BRPD gets trained on how to avoid bias
BATON ROUGE - A little more than a year after the shooting death of Alton Sterling, Baton Rouge police are getting lessons on dealing with bias.
Retired police lieutenant Sandra Brown and active Deputy Chief Clarence Hunter travel the country teaching cops about bias. Their program, Fair and Impartial Policing, contends that biased policing is not due to racism. Rather, they say it is built up from preconceived notions that society has.
"Every human being who has contact with other human beings at work needs this training," Brown said.
Brown says that bias goes both ways. While cops may stereotype suspects, the community also has negative opinions about law enforcement.
"We can change this whole stereotype about bad policing and bad neighborhoods by having a positive contact one human being at a time," Brown said. It's one reason why Sgt. L'Jean McKneely says the department invited the training.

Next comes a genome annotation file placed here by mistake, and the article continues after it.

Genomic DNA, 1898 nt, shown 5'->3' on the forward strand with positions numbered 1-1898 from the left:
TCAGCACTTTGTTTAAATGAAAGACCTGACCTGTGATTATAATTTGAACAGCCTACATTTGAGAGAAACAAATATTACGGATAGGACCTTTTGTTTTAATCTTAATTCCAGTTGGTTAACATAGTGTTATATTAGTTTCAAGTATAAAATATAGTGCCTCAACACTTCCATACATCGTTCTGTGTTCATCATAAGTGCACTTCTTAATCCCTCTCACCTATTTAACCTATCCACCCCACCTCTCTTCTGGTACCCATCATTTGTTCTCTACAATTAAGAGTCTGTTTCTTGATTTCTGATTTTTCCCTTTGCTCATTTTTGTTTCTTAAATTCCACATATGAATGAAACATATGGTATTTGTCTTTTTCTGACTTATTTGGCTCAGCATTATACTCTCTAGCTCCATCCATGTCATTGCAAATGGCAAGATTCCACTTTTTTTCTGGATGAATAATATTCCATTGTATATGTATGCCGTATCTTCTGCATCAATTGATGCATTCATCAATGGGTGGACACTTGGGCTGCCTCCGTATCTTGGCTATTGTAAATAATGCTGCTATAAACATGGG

"I would say it's a direct result of what's happening here in society as a whole. That image that people have as a whole about police officers," said McKneely.
McKneely says that although the 30 or so officers may think they know about bias, having this program will ensure they know how to deal with it.
"By us teaching that, we know for a fact that we're making an attempt to instill that in an individual," McKneely said.
Lt. Todd Bourgoyne, who participated in the program, agrees.
"After 24 years I feel like I know a lot of this stuff, but it's nice to have someone sit there and remind you exactly how things are," Bourgoyne said.
Bourgoyne says he plans on teaching as many of the 650 officers BRPD has about what he learned in the program.
"Anything that we can do to make that contact better, especially in today's climate, we're going to do it," Bourgoyne said.